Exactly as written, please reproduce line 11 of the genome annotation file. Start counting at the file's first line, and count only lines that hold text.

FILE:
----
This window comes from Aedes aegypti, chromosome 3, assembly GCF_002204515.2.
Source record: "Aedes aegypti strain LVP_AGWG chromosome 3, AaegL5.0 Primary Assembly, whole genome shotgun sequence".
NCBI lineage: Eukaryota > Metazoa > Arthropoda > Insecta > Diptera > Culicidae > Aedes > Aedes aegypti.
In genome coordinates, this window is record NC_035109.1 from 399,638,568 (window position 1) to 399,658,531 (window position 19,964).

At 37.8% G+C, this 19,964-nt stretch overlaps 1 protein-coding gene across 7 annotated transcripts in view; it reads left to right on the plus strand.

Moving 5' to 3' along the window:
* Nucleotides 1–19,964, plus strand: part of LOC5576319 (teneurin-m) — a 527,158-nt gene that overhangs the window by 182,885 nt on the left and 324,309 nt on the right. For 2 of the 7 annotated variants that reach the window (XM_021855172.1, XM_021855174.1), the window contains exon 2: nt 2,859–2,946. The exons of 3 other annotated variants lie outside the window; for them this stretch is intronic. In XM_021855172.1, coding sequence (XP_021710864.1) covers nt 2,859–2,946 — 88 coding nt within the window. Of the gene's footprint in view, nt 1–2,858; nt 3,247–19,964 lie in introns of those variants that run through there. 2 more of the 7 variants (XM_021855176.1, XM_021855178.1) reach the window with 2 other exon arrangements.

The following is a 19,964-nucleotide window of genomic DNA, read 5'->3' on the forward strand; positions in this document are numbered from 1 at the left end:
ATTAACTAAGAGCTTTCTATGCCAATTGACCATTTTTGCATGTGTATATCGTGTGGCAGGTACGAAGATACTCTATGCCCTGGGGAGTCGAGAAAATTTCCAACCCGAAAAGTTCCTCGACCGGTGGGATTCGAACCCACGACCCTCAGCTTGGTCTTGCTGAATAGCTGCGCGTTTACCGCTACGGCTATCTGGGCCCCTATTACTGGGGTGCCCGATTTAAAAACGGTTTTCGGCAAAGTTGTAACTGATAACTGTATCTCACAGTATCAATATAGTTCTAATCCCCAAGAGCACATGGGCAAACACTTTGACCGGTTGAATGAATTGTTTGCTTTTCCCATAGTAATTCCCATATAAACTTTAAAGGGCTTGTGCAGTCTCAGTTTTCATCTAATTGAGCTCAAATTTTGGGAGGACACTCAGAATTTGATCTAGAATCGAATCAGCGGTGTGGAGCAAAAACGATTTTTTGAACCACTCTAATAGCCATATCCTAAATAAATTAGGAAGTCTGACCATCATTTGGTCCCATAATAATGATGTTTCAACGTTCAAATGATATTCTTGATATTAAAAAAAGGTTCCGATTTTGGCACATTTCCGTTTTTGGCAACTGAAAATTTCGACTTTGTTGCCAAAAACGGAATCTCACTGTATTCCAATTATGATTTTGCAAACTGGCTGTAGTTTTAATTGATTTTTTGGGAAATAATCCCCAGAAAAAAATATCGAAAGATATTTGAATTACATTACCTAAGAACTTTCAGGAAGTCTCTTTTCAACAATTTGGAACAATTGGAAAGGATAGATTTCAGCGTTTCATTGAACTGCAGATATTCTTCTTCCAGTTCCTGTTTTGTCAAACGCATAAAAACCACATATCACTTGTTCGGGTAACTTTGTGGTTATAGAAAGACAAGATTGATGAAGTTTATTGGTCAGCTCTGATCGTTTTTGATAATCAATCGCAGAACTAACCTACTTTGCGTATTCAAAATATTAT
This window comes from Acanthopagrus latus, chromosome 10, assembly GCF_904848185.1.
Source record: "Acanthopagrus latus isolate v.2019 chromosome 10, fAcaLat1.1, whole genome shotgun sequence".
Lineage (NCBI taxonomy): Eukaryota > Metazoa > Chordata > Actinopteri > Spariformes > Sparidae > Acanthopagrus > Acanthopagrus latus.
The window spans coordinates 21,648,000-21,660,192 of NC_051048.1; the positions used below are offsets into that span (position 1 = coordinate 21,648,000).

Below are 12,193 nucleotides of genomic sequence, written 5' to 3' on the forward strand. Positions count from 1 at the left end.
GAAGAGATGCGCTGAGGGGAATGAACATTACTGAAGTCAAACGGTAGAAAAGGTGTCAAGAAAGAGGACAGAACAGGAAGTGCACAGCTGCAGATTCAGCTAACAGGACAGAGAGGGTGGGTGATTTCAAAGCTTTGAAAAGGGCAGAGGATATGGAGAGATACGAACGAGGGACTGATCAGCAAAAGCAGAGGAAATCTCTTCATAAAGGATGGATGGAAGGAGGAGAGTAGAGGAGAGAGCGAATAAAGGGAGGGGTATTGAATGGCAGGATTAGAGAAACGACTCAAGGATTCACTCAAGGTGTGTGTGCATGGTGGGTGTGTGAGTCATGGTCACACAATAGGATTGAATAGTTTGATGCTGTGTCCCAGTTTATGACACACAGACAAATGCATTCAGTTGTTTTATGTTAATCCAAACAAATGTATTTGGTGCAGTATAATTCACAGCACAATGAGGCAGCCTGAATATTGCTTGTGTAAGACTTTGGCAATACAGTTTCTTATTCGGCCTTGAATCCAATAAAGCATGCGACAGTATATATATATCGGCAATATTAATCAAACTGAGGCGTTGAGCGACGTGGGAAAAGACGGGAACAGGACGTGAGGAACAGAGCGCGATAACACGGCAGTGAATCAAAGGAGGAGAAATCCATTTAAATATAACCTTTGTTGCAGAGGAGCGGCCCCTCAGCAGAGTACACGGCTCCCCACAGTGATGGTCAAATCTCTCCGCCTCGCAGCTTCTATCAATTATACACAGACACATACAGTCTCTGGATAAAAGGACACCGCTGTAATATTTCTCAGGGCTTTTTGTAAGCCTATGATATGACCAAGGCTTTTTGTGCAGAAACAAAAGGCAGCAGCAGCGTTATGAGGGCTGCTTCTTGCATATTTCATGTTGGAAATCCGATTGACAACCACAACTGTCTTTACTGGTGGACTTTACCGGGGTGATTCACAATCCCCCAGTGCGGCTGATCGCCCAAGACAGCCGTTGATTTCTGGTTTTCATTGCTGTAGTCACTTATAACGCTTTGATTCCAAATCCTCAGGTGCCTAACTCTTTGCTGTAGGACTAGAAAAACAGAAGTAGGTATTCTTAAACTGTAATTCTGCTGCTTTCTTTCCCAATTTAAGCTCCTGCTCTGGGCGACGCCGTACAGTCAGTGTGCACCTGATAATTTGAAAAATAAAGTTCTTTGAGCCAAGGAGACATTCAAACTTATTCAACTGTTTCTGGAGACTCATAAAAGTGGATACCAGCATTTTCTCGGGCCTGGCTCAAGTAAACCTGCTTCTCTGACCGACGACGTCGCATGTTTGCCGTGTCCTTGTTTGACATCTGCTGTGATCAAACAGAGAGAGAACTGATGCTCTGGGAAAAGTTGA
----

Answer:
Source record: "Acanthopagrus latus isolate v.2019 chromosome 10, fAcaLat1.1, whole genome shotgun sequence".